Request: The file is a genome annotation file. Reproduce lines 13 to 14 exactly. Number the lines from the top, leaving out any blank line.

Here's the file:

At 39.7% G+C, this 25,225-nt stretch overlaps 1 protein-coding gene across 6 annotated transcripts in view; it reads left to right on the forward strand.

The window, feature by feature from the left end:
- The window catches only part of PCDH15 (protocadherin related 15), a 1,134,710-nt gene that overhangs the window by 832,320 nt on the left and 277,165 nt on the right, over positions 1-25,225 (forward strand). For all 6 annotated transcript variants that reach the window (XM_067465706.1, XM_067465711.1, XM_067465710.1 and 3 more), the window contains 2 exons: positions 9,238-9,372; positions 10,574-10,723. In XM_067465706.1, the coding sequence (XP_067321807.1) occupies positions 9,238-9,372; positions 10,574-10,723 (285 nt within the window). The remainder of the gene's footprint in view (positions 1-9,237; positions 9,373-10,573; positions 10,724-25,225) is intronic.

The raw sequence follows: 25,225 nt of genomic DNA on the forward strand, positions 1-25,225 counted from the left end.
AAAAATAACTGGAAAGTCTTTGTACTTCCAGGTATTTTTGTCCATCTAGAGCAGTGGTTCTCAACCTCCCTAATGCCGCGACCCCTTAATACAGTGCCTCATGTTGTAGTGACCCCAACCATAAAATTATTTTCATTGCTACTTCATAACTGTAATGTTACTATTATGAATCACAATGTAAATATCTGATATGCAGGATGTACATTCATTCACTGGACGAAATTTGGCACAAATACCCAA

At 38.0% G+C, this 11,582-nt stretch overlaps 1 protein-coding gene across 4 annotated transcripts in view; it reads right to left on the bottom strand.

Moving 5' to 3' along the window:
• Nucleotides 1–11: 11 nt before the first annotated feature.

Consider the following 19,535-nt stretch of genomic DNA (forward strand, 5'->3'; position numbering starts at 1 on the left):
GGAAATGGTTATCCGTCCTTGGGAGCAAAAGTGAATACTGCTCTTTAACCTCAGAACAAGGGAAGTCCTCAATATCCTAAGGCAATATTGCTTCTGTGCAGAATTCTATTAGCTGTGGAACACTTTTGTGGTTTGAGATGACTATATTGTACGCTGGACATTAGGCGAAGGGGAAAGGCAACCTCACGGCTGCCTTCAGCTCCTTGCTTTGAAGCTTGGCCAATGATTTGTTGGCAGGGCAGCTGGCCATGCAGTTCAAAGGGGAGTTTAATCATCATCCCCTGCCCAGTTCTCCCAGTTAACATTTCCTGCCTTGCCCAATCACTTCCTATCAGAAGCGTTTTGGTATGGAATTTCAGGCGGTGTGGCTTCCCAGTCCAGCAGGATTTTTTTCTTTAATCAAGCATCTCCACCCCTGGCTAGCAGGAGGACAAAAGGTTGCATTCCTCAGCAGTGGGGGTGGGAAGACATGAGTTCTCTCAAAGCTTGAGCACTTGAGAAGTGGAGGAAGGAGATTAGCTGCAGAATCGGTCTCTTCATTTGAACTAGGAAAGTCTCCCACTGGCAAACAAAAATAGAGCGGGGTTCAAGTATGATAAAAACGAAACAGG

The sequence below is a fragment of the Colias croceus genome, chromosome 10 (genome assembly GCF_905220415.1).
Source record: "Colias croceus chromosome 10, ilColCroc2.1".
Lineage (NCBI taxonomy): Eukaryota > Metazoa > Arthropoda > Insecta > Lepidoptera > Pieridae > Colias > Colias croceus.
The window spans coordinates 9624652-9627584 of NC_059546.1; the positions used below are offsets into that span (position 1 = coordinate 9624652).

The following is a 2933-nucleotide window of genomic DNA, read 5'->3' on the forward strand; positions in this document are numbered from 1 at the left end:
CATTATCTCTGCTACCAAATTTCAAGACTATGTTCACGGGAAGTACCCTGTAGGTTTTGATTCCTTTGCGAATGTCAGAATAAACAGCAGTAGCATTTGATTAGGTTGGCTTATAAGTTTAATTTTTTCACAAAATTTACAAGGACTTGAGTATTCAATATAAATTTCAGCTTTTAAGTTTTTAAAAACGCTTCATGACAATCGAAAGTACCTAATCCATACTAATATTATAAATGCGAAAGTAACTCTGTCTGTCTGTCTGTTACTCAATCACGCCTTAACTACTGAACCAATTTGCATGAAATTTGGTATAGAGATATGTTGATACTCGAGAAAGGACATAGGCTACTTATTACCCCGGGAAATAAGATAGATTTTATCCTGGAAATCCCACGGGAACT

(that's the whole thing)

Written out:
Lineage (NCBI taxonomy): Eukaryota > Metazoa > Arthropoda > Insecta > Lepidoptera > Pieridae > Colias > Colias croceus.
The window spans coordinates 9624652-9627584 of NC_059546.1; the positions used below are offsets into that span (position 1 = coordinate 9624652).